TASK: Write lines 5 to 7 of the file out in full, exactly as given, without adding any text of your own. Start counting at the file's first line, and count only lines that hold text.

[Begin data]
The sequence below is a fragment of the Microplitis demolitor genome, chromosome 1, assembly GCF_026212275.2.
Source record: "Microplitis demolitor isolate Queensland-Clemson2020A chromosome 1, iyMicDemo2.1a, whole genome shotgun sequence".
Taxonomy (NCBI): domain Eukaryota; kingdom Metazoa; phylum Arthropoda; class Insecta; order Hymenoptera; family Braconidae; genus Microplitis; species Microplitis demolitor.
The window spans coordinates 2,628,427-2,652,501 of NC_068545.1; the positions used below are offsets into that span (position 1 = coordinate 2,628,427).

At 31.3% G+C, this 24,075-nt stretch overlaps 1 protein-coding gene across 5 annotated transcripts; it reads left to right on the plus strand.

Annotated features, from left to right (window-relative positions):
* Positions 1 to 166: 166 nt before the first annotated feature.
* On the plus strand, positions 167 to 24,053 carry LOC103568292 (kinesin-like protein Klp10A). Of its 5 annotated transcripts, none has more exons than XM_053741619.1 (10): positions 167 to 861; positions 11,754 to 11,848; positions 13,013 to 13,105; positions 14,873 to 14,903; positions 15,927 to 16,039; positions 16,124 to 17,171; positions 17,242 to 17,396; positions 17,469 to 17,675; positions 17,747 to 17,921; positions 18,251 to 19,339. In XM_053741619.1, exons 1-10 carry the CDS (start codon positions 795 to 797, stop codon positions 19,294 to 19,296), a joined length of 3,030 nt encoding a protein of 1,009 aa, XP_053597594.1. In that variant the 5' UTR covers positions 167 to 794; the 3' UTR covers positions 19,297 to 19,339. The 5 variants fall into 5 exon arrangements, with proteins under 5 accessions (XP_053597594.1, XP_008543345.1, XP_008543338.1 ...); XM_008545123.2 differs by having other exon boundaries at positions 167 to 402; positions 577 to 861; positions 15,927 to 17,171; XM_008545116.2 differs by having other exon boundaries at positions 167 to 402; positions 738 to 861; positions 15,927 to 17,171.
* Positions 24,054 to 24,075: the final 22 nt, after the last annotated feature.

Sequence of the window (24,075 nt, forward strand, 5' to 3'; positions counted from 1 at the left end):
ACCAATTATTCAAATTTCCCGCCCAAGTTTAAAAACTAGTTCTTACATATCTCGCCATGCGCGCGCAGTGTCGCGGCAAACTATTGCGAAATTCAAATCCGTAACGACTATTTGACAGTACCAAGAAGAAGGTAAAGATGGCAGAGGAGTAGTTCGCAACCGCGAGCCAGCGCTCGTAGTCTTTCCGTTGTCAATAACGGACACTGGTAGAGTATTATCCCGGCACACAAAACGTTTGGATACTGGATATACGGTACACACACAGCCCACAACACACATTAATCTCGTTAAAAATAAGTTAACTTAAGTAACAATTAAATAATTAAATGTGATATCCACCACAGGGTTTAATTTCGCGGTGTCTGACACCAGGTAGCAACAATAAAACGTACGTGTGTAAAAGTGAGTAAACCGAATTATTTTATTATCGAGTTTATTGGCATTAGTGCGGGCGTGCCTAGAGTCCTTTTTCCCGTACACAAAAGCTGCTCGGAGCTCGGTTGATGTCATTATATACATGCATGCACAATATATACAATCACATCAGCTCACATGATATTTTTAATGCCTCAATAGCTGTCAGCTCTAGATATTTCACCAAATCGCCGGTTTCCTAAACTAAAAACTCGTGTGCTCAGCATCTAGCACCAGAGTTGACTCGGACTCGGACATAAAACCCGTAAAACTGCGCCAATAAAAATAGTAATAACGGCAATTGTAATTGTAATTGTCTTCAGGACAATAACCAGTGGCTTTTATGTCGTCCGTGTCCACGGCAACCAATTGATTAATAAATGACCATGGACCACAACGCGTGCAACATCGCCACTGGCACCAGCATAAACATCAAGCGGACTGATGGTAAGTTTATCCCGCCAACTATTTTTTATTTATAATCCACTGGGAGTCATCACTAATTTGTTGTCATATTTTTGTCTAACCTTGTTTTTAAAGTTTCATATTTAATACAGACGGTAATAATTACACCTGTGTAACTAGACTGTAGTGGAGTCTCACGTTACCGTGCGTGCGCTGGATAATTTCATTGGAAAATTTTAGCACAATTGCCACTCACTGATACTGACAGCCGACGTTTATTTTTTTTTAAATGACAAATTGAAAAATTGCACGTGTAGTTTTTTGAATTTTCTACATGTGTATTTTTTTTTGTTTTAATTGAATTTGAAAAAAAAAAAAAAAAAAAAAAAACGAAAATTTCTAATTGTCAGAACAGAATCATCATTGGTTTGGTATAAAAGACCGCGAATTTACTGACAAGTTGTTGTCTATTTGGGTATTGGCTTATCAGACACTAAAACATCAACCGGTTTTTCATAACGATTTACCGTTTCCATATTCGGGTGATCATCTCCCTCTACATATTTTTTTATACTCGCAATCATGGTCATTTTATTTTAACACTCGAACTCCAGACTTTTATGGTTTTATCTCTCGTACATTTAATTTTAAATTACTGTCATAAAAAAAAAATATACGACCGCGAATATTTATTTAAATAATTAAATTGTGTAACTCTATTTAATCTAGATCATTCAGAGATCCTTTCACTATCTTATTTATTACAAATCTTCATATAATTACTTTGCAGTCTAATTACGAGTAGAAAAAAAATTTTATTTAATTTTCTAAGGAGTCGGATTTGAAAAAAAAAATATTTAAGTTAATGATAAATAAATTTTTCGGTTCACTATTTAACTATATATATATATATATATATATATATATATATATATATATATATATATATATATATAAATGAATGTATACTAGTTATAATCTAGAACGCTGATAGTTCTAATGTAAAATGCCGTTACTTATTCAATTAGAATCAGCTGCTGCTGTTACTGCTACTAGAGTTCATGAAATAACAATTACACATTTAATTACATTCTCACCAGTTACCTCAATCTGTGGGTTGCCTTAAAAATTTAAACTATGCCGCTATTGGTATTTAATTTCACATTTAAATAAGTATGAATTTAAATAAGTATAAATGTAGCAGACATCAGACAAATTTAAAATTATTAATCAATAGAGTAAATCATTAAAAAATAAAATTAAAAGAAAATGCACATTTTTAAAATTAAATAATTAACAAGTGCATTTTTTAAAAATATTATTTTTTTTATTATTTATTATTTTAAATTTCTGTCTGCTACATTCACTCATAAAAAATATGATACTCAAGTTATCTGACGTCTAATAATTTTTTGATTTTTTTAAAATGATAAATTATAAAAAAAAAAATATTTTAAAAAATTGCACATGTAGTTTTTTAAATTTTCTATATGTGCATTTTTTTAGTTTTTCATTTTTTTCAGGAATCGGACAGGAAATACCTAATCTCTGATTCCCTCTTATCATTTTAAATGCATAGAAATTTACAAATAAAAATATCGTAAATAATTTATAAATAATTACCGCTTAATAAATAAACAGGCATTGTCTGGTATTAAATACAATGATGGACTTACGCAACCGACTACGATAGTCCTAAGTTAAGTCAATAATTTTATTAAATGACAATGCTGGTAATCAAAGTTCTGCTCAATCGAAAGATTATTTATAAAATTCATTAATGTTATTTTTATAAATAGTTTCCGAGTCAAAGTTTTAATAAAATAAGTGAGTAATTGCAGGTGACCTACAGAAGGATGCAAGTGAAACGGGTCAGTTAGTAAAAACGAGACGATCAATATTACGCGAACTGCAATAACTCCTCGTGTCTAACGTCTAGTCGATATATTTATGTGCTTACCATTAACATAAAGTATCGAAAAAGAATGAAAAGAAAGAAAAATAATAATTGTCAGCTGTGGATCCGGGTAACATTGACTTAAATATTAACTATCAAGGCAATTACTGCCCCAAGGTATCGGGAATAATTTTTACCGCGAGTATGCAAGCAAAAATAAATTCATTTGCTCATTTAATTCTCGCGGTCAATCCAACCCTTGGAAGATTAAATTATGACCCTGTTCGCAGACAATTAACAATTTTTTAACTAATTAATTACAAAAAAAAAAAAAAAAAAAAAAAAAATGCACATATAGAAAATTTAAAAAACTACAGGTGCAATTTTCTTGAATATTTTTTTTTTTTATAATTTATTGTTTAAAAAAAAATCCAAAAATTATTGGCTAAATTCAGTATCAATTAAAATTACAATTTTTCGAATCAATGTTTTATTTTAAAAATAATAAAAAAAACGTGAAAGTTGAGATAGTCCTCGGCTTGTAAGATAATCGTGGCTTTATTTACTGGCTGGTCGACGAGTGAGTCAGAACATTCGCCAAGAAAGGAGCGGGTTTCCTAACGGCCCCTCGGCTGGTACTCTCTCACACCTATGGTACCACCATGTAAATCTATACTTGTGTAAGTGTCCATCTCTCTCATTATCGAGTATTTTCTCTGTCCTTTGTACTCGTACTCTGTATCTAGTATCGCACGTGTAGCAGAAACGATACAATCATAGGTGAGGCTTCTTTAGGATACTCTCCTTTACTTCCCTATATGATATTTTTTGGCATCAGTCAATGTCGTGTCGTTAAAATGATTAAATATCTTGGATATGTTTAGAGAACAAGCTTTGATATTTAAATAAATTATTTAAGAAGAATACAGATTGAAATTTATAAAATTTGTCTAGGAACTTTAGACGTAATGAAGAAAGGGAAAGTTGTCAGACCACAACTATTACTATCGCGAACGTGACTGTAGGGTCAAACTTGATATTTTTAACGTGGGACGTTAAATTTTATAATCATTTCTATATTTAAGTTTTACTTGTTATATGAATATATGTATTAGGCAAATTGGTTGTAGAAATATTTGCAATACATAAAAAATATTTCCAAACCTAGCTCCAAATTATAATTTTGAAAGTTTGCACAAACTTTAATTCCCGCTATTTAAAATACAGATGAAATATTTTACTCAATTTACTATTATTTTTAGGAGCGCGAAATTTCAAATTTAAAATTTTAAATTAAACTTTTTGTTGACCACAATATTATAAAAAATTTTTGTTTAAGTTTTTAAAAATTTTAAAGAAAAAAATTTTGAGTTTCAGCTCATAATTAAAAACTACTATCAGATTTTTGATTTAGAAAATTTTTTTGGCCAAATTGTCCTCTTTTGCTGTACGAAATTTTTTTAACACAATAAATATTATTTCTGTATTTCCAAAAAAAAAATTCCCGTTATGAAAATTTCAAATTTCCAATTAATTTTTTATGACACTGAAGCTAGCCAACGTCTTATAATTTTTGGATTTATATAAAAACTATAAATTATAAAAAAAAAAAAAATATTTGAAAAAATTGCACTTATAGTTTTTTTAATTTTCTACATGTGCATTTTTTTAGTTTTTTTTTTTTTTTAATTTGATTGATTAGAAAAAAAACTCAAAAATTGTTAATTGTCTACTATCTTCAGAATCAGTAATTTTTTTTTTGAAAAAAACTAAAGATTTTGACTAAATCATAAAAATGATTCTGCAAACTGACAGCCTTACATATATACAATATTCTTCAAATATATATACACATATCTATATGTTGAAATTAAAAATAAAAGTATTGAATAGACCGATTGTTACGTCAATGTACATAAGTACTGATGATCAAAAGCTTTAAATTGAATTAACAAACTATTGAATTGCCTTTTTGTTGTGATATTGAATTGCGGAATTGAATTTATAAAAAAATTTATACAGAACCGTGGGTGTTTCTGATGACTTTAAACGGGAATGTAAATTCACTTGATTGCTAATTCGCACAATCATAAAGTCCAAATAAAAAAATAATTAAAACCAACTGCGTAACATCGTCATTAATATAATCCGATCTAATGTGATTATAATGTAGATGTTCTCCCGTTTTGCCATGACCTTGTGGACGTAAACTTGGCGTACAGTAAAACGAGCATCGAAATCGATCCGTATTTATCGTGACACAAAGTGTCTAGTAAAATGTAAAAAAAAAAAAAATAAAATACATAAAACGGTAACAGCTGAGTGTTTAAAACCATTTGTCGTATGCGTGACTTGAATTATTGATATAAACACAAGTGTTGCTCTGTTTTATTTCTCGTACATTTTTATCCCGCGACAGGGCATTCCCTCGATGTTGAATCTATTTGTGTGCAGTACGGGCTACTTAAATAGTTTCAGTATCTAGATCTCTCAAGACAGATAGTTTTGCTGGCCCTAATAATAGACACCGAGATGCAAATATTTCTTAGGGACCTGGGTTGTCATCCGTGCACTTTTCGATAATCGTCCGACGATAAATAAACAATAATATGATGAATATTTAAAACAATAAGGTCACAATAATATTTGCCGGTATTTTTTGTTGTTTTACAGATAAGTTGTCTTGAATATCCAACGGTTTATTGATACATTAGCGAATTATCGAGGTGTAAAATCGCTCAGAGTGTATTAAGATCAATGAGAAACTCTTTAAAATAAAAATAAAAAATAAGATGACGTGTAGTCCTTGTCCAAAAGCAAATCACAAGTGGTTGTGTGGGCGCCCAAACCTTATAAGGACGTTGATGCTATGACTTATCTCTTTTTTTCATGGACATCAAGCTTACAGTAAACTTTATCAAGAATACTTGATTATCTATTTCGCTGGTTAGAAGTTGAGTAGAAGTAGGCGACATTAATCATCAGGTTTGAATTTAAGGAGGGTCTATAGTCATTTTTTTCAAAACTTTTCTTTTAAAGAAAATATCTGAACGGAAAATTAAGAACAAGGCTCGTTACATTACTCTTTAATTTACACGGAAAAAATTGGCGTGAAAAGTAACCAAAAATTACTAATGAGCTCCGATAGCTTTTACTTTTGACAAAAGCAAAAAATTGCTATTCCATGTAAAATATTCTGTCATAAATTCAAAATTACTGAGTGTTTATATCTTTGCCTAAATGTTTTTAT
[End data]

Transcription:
At 31.3% G+C, this 24,075-nt stretch overlaps 1 protein-coding gene across 5 annotated transcripts; it reads left to right on the plus strand.

Annotated features, from left to right (window-relative positions):
* Positions 1 to 166: 166 nt before the first annotated feature.